Robotic-assisted laparoscopic sacrocolpopexy: Initial Canadian experience
Introduction: Abdominal sacrocolpopexy provides effective longterm outcomes for apical pelvic organ prolapse. The introduction of robotic-assisted laparoscopic sacrocolpopexy (RALS) has mitigated the risks of abdominal surgery. This study aims to evaluate the preoperative patient characteristics, intraoperative surgical parameters, and postoperative outcomes of RALS, which has not been previously performed in Canada.
Methods: A retrospective chart review of 47 patients who have undergone RALS from 2016–2018 by a single surgeon at a tertiary care hospital in Canada was completed.
Results: This case series had a mean age of 60.2 years, body mass index (BMI) of 28.3 kg/m2, and Charlson comorbidity index of 2.0. Preoperatively, 13 (28%), 23 (49%), and 11 (23%) patients had Baden-Walker grade 2, 3, and 4 apical prolapse, respectively. Intraoperatively, 45 (96%) patients underwent concomitant procedures, including 36 (77%) with adnexal surgery, 32 (68%) with anti-incontinence surgery, and 25 (53%) with hysterectomy. Intraoperative complications included one ureteric injury, two bladder injuries, and three vaginotomies. The mean robotic console time, surgery time, and total operating room times were 125.6, 148.6, and 190.6 minutes, respectively. Postoperatively, data was analyzed for 32 (68%) patients with greater than 12 weeks’ followup. There was no recurrence of apical prolapse on exam after a mean followup of 60.1 weeks. Seven (22%) patients experienced symptomatic prolapse in the posterior compartment. There were two grade 3 Clavien- Dindo complications, including osteomyelitis and mesh exposure.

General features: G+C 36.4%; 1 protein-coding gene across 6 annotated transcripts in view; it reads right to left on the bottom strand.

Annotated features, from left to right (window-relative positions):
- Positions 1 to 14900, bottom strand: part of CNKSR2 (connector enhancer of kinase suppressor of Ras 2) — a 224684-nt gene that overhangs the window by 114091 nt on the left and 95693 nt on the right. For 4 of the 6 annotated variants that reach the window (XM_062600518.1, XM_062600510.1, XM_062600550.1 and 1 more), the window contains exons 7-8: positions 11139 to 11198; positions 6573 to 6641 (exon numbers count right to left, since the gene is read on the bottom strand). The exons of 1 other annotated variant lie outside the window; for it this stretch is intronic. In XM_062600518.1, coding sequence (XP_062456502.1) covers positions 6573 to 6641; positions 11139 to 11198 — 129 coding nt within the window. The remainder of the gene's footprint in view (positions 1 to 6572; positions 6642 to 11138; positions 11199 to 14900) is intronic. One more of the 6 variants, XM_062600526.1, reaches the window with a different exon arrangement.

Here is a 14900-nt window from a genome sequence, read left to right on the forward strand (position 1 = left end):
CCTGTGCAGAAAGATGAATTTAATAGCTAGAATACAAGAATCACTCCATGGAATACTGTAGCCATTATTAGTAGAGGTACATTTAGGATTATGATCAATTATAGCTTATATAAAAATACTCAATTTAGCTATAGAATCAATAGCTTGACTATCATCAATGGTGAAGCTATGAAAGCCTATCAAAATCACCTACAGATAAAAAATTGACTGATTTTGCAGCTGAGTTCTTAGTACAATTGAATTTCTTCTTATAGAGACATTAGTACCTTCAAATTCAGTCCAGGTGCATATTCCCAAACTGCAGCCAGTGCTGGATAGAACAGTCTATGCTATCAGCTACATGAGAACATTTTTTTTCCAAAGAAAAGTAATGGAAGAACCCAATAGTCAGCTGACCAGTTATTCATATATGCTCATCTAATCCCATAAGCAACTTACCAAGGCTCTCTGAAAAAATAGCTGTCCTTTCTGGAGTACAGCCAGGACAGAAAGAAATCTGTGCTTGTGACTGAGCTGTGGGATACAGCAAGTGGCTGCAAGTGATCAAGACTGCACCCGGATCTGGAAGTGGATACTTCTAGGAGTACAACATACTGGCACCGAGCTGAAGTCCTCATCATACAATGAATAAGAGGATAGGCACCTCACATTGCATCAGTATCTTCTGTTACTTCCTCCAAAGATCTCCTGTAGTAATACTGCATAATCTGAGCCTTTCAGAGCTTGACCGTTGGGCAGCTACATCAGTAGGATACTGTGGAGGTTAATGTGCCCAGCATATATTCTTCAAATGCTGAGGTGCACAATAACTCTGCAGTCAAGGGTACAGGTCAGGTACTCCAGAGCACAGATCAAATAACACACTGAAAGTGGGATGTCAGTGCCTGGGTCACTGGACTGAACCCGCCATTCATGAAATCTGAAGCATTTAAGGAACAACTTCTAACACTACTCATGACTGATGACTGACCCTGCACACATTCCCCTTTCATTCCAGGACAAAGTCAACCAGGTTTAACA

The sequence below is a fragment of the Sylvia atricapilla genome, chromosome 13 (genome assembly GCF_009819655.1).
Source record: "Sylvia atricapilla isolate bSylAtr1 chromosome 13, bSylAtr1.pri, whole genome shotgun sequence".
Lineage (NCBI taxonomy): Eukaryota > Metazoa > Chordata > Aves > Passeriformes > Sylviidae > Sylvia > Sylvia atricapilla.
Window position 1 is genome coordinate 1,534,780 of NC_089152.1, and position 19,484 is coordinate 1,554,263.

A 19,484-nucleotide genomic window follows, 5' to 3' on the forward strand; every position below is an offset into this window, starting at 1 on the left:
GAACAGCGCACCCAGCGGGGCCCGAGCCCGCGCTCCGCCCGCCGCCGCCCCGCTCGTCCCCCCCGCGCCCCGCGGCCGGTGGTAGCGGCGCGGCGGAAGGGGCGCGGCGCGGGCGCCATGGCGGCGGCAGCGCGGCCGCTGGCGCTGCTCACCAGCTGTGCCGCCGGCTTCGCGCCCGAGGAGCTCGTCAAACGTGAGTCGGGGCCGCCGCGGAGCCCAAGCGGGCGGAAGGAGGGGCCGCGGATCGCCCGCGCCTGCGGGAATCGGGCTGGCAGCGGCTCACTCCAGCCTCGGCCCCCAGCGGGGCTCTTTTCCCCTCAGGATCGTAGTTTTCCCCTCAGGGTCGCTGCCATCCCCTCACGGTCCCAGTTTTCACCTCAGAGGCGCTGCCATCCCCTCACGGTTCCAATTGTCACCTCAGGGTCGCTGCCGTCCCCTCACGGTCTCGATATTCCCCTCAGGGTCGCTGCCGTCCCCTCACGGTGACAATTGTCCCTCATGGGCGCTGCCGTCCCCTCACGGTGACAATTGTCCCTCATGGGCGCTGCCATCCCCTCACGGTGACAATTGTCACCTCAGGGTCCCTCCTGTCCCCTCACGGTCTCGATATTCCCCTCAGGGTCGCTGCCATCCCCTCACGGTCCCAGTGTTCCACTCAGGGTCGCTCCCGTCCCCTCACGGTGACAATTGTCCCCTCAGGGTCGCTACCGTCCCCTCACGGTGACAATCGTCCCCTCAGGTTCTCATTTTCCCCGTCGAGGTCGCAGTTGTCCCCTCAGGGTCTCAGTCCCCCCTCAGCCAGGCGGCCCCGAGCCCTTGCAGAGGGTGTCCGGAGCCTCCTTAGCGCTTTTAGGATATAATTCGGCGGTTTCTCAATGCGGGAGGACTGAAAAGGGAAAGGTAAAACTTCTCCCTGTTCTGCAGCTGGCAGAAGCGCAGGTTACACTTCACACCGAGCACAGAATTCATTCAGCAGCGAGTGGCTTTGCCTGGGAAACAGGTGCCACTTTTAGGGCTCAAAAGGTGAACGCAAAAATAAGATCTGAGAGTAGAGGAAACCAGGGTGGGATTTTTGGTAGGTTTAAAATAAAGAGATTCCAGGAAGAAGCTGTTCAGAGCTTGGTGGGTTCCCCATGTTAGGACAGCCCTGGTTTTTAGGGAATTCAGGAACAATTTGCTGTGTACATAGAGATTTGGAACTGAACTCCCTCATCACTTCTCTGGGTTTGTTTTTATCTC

Conclusions: RALS can be safely and effectively performed with other pelvic procedures with good outcomes. Concurrent posterior repairs may be considered in select patients.
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